Although having active kids and removing the crap from lunch menus is a HUGE step, the idea that health is about denial (not mindfulness) is absolutely the kind of pernicious Puritan bull that has no place in our society today and that really contributes to "dieting cycles" as a perceived "healthy life choice." And, more importantly, the idea that by giving kids no control over their lives we will help them to make decisions as adults is just plain wrong. Kids that are not even allowed a few sweets, not even on special occasions, are probably just going to binge the second they have any freedom to buy cookies themselves.


almost 3 years ago Panfusine

loved reading that last sentence!


about 3 years ago Droplet

A truly great great photo.


about 3 years ago Amanda Hesser

Amanda is a co-founder of Food52.

P.S. LOVE the photo!


about 3 years ago Amanda Hesser

Amanda is a co-founder of Food52.

I wish I could get behind the Northeast Elementary program. Love the required family involvement but the messages are kind of negative: that dessert is bad and kids should count calories (although I do like the "no food rewards" rule). Makes food seem dangerous. Wish the focus was more about what good food is -- let's hope that will be a future phase!


almost 3 years ago flowercityfoodie

I agree. I hope the focus turns to how delicious good food can be. The "no food rewards" rule is good. The idea that "if you eat your broccoli, you can have a cookie" just makes kids think that broccoli is some awful thing you have to get through.


almost 3 years ago Shelly Peppel

You both are totally right about some of the messages being negative and focusing on the fears instead of the pleasure of food. I do like the way the school teaching kids to read labels, how to think about food (instead of mindless eating), and how exercise should be integrated into our everyday lives. My kids were lucky enough to spend their early school years in France, where school lunches were served family style, teachers ate at the table with the children, and there was an afternoon chocolate break. Will we ever see anything like that at public schools in the U.S.?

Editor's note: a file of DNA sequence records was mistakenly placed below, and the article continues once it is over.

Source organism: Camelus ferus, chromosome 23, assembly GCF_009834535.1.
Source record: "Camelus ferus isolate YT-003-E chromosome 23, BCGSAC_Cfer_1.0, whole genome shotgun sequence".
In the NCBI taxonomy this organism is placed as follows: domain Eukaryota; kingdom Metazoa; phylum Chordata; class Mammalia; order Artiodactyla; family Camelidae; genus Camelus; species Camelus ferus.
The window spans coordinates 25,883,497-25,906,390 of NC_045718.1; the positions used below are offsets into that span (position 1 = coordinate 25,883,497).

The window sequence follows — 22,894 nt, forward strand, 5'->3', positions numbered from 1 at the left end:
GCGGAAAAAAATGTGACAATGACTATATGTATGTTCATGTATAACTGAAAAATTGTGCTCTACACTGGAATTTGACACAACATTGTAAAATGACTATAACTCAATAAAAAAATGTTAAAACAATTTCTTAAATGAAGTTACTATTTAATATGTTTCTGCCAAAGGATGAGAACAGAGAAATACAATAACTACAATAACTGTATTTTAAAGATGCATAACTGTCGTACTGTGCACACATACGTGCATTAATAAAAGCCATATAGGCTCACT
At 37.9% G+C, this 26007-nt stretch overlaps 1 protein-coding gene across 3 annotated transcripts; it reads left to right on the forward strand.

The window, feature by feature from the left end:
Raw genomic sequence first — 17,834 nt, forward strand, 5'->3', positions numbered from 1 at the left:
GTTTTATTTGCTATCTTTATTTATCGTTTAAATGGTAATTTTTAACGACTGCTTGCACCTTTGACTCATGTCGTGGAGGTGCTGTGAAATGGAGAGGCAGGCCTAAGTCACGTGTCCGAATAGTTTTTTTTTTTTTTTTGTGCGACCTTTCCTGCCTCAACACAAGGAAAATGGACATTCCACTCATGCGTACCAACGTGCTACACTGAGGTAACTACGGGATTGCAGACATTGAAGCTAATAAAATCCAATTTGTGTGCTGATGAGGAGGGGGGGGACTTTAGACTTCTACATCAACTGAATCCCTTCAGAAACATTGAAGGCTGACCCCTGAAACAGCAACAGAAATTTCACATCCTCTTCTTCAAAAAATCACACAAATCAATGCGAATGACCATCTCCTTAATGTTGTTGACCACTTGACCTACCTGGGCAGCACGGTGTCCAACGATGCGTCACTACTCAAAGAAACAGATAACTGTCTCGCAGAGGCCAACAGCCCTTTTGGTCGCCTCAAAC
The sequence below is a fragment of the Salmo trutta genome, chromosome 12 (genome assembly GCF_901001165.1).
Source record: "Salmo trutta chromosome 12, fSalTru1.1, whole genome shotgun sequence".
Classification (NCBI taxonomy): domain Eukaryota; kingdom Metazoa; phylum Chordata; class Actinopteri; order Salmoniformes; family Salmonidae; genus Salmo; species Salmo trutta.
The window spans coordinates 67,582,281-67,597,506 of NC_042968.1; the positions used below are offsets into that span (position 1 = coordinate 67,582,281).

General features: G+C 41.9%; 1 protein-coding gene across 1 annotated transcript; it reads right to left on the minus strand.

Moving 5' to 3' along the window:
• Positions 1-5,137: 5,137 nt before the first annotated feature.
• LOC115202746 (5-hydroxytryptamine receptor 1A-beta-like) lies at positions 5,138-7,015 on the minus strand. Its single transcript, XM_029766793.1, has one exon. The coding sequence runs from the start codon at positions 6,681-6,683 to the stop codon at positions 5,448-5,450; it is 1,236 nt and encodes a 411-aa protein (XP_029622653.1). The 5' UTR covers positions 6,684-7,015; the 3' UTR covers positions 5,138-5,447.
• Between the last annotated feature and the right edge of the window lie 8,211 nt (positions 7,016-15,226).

almost 3 years ago Amanda Hesser

Amanda is a co-founder of Food52.

I want to go to school in France!


almost 3 years ago AllisonGG

I love this idea! Such a great way to help children appreciate food, and to encourage them to try new things!


about 3 years ago Picot

You include very interesting photos with this feature. I wish you would include a photo credit that gives some background for the picture.


about 3 years ago Shelly Peppel

This week's photo is from the Civilian Conservation Corps, taken in 1935. The archive title is "Cooks and Helpers Eating Doughnuts". Isn't it fun? Love the timeless quality of people eating together -- everyone seems to be enjoying themselves!